You Might Be A Disruptive Physician If...Avoiding the Disruptive Physician Label - Part 2

Tuesday, September 25, 2012

By George F. Indest III, J.D., M.P.A., LL.M., Board Certified by The Florida Bar in Health Law

This is the second blog dedicated to physicians who are accused of being a disruptive.

To read part 1 on the types of conduct that might make you a "disruptive physician," click here.


Consequences of Disruptive Physician Behavior.

According to one article on the subject by a physician leader, the consequences of disruptive behavior by a physician in a hospital are as follows:

Disruptive physicians undermine morale, diminish productivity and quality of patient care, and cause work environment distress leading to heightened employee turnover.  One survey found that most nurses believe physician disruptive behavior causes stress, frustration, impaired concentration, reduced collaboration and communication, and potentially negative patient outcomes.  Another survey found that nurses see a direct link between physician disruptive behavior and nurse satisfaction, retention, and the quality of the nurse-physician relationship. Other consequences of disruptive physician behavior include disciplinary actions, dysfunctional physician colleague activities (e.g., coverage, leadership, peer review, referral, etc), and compromised communication within and efficiency of healthcare teams.  (References omitted.)

To see the entire article, click here.


"Disruptive Conduct" by the Physician Will be Linked to Patient Safety.

Hospitals and medical staffs are being inculcated with the idea that "disruptive behavior" by a physician undermines patient safety and is a risk to patient care.  This will be the basis to support action against a physician's medical staff membership and clinical privileges in a privileging action by the medical staff.  It will also be relied upon by the state medical board if a complaint is filed against the physician's medical license.  It will also be the basis of upholding a legal challenge if the physician challenges the medical staff action in court.  The courts will usually defer to the medical staff of the hospital in such matters and not want to overturn its decision.

If you want to see what hospital and physician executives think about disruptive physicians and how to deal with them, click on this article.


What to Do and Not Do.

Know what is considered to be conduct that exemplifies a "disruptive physician."  Avoid outbursts of anger; they may make you feel better in the short run, but in the long run, you are hurting yourself.  Hold your tongue.  Avoid sayings anything that one could take offense to. If you are so weak willed that you cannot control yourself, maybe you do have a problem.

No one lives in a glass house, but pretend you do.  Always think that someone can overhear or oversee what you do or say in the hospital.  Everyone is human; everyone has shortcomings, even you.  If you become known as a disruptive physician, everyone will be looking for anything you do wrong, and they will find it.

If you receive any complaints or reports insinuating that you are being tagged as a disruptive physician, whether it is informal counseling by a colleague or a formal warning in writing, take immediate actions to address the concerns.  This may include, for example:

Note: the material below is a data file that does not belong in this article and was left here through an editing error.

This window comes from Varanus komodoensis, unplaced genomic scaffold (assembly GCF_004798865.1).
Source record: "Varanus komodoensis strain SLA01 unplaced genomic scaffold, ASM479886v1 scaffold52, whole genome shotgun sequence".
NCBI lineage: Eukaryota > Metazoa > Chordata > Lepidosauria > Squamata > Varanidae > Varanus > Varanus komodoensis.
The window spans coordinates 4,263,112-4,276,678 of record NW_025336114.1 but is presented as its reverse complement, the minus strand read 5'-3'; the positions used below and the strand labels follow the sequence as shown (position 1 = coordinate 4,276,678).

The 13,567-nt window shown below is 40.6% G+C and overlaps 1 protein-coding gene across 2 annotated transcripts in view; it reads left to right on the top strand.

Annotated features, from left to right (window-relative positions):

1.  Educating yourself about the issue with the articles that appear on the internet.
 

2.  Seek professional counseling; maybe you do have too much stress or an anger management problem.
 

3.  Seek assistance from an experienced health attorney;  you may be being set up for subsequent adverse clinical privileging action.
 

4.  Avoid every type of conduct listed above.
 

5.  Respond to the complaint or counseling, but do so with your attorney.  You must keep an even, objective, neutral, non-accusatory tone to your response and not attempt to point a finger at others.  Avoid the temptation to do so.
 

6.  Read our other blogs and articles on this on our website.


Contact Health Law Attorneys Experienced with Investigations of Health Professionals and Providers.

The attorneys of The Health Law Firm provide legal representation to physicians, nurses, nurse practitioners, CRNAs, dentists, pharmacists, psychologists and other health providers in Department of Health (DOH) investigations, Drug Enforcement Administration (DEA) investigations, FBI investigations, Medicare investigations, Medicaid investigations and other types of investigations of health professionals and providers.

To contact The Health Law Firm, please call (407) 331-6620 or (850) 439-1001 and visit our website at www.TheHealthLawFirm.com.


About the Author:  George F. Indest III, J.D., M.P.A., LL.M., is Board Certified by The Florida Bar in Health Law.  He is the President and Managing Partner of The Health Law Firm, which has a national practice.  Its main office is in the Orlando, Florida, area.  www.TheHealthLawFirm.com  The Health Law Firm, 1101 Douglas Ave., Altamonte Springs, FL 32714, Phone:  (407) 331-6620.


Tag Words: physician, doctor, discipline, physician complaint, physician report, disruptive behavior, doctor complaint, disruptive physician
 
"The Health Law Firm" is a registered fictitious business name of George F. Indest III, P.A. - The Health Law Firm, a Florida professional service corporation, since 1999.
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9/25/2012

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